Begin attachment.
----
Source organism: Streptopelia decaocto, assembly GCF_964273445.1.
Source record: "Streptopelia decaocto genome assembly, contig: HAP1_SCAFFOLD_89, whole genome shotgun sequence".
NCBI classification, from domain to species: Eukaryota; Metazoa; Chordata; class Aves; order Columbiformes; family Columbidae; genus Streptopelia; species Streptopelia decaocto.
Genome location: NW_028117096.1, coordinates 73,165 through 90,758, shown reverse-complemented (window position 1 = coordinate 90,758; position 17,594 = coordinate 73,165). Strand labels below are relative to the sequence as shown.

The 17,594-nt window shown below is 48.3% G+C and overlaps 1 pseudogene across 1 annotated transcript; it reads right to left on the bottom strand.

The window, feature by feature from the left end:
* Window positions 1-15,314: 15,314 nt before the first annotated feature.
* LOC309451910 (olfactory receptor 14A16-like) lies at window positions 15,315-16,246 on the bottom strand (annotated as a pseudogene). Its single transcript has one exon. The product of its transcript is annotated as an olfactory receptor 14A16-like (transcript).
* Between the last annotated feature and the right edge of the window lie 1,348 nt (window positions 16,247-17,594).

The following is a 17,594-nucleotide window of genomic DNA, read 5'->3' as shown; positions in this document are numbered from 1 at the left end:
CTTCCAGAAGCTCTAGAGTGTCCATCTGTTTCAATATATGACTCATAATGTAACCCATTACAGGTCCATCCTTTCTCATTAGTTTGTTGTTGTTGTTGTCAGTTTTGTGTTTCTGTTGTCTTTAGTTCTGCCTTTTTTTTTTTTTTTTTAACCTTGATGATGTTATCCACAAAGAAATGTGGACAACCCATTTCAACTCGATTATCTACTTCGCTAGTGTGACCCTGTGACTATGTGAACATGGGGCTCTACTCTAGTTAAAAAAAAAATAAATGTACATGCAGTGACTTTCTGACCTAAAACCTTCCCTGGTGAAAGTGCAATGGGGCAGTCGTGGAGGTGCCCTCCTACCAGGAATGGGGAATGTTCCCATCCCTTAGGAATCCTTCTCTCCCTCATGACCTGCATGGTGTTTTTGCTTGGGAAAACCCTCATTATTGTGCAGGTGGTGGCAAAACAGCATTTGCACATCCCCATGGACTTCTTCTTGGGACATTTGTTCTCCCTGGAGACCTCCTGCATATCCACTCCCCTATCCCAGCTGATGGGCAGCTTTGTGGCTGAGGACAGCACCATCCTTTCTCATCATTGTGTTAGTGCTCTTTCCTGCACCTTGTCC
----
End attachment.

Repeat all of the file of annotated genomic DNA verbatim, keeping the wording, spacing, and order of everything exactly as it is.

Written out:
Source organism: Streptopelia decaocto, assembly GCF_964273445.1.
Source record: "Streptopelia decaocto genome assembly, contig: HAP1_SCAFFOLD_89, whole genome shotgun sequence".
NCBI classification, from domain to species: Eukaryota; Metazoa; Chordata; class Aves; order Columbiformes; family Columbidae; genus Streptopelia; species Streptopelia decaocto.
Genome location: NW_028117096.1, coordinates 73,165 through 90,758, shown reverse-complemented (window position 1 = coordinate 90,758; position 17,594 = coordinate 73,165). Strand labels below are relative to the sequence as shown.

The 17,594-nt window shown below is 48.3% G+C and overlaps 1 pseudogene across 1 annotated transcript; it reads right to left on the bottom strand.

The window, feature by feature from the left end:
* Window positions 1-15,314: 15,314 nt before the first annotated feature.
* LOC309451910 (olfactory receptor 14A16-like) lies at window positions 15,315-16,246 on the bottom strand (annotated as a pseudogene). Its single transcript has one exon. The product of its transcript is annotated as an olfactory receptor 14A16-like (transcript).
* Between the last annotated feature and the right edge of the window lie 1,348 nt (window positions 16,247-17,594).

The following is a 17,594-nucleotide window of genomic DNA, read 5'->3' as shown; positions in this document are numbered from 1 at the left end:
CTTCCAGAAGCTCTAGAGTGTCCATCTGTTTCAATATATGACTCATAATGTAACCCATTACAGGTCCATCCTTTCTCATTAGTTTGTTGTTGTTGTTGTCAGTTTTGTGTTTCTGTTGTCTTTAGTTCTGCCTTTTTTTTTTTTTTTTTAACCTTGATGATGTTATCCACAAAGAAATGTGGACAACCCATTTCAACTCGATTATCTACTTCGCTAGTGTGACCCTGTGACTATGTGAACATGGGGCTCTACTCTAGTTAAAAAAAAAATAAATGTACATGCAGTGACTTTCTGACCTAAAACCTTCCCTGGTGAAAGTGCAATGGGGCAGTCGTGGAGGTGCCCTCCTACCAGGAATGGGGAATGTTCCCATCCCTTAGGAATCCTTCTCTCCCTCATGACCTGCATGGTGTTTTTGCTTGGGAAAACCCTCATTATTGTGCAGGTGGTGGCAAAACAGCATTTGCACATCCCCATGGACTTCTTCTTGGGACATTTGTTCTCCCTGGAGACCTCCTGCATATCCACTCCCCTATCCCAGCTGATGGGCAGCTTTGTGGCTGAGGACAGCACCATCCTTTCTCATCATTGTGTTAGTGCTCTTTCCTGCACCTTGTCC